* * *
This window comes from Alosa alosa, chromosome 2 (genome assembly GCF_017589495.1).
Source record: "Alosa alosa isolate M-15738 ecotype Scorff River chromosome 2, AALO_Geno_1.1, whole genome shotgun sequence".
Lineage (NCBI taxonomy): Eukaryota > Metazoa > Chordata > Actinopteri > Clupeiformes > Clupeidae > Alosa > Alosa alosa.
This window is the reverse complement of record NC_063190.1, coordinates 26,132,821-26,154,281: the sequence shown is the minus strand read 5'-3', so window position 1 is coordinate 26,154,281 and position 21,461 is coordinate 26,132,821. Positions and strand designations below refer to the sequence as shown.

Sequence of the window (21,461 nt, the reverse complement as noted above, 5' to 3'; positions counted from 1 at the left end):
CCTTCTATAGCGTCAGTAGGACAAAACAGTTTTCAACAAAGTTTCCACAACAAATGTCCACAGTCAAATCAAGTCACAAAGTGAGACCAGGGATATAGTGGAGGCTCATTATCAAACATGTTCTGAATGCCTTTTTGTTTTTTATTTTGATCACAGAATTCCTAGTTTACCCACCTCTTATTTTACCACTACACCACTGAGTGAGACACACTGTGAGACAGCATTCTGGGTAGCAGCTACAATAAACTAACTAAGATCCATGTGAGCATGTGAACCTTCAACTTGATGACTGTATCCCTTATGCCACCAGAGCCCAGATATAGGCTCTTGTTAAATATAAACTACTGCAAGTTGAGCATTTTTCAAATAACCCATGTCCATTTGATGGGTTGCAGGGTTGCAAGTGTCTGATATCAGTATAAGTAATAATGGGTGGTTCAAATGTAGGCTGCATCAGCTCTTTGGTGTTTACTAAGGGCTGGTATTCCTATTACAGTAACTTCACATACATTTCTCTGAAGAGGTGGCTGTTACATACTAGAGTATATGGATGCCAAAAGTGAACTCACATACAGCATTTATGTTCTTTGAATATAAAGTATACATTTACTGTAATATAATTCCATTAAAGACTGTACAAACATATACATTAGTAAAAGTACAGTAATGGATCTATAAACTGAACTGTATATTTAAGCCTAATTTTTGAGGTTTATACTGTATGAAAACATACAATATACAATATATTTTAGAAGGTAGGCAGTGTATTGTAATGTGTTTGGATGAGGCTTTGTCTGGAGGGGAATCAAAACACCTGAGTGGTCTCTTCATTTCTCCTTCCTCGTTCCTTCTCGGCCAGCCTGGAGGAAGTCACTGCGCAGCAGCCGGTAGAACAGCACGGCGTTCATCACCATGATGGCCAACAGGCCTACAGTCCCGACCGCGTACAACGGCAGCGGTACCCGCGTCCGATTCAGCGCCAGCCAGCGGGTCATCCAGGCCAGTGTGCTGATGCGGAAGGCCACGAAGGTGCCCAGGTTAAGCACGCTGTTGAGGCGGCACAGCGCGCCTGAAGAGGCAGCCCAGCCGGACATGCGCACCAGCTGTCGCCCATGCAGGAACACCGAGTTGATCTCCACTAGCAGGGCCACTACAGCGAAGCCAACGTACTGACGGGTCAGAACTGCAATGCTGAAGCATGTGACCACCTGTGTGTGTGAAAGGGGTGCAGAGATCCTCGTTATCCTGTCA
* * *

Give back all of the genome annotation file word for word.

This window comes from Alosa alosa, chromosome 2 (genome assembly GCF_017589495.1).
Source record: "Alosa alosa isolate M-15738 ecotype Scorff River chromosome 2, AALO_Geno_1.1, whole genome shotgun sequence".
Lineage (NCBI taxonomy): Eukaryota > Metazoa > Chordata > Actinopteri > Clupeiformes > Clupeidae > Alosa > Alosa alosa.
This window is the reverse complement of record NC_063190.1, coordinates 26,132,821-26,154,281: the sequence shown is the minus strand read 5'-3', so window position 1 is coordinate 26,154,281 and position 21,461 is coordinate 26,132,821. Positions and strand designations below refer to the sequence as shown.

Sequence of the window (21,461 nt, the reverse complement as noted above, 5' to 3'; positions counted from 1 at the left end):
CCTTCTATAGCGTCAGTAGGACAAAACAGTTTTCAACAAAGTTTCCACAACAAATGTCCACAGTCAAATCAAGTCACAAAGTGAGACCAGGGATATAGTGGAGGCTCATTATCAAACATGTTCTGAATGCCTTTTTGTTTTTTATTTTGATCACAGAATTCCTAGTTTACCCACCTCTTATTTTACCACTACACCACTGAGTGAGACACACTGTGAGACAGCATTCTGGGTAGCAGCTACAATAAACTAACTAAGATCCATGTGAGCATGTGAACCTTCAACTTGATGACTGTATCCCTTATGCCACCAGAGCCCAGATATAGGCTCTTGTTAAATATAAACTACTGCAAGTTGAGCATTTTTCAAATAACCCATGTCCATTTGATGGGTTGCAGGGTTGCAAGTGTCTGATATCAGTATAAGTAATAATGGGTGGTTCAAATGTAGGCTGCATCAGCTCTTTGGTGTTTACTAAGGGCTGGTATTCCTATTACAGTAACTTCACATACATTTCTCTGAAGAGGTGGCTGTTACATACTAGAGTATATGGATGCCAAAAGTGAACTCACATACAGCATTTATGTTCTTTGAATATAAAGTATACATTTACTGTAATATAATTCCATTAAAGACTGTACAAACATATACATTAGTAAAAGTACAGTAATGGATCTATAAACTGAACTGTATATTTAAGCCTAATTTTTGAGGTTTATACTGTATGAAAACATACAATATACAATATATTTTAGAAGGTAGGCAGTGTATTGTAATGTGTTTGGATGAGGCTTTGTCTGGAGGGGAATCAAAACACCTGAGTGGTCTCTTCATTTCTCCTTCCTCGTTCCTTCTCGGCCAGCCTGGAGGAAGTCACTGCGCAGCAGCCGGTAGAACAGCACGGCGTTCATCACCATGATGGCCAACAGGCCTACAGTCCCGACCGCGTACAACGGCAGCGGTACCCGCGTCCGATTCAGCGCCAGCCAGCGGGTCATCCAGGCCAGTGTGCTGATGCGGAAGGCCACGAAGGTGCCCAGGTTAAGCACGCTGTTGAGGCGGCACAGCGCGCCTGAAGAGGCAGCCCAGCCGGACATGCGCACCAGCTGTCGCCCATGCAGGAACACCGAGTTGATCTCCACTAGCAGGGCCACTACAGCGAAGCCAACGTACTGACGGGTCAGAACTGCAATGCTGAAGCATGTGACCACCTGTGTGTGTGAAAGGGGTGCAGAGATCCTCGTTATCCTGTCA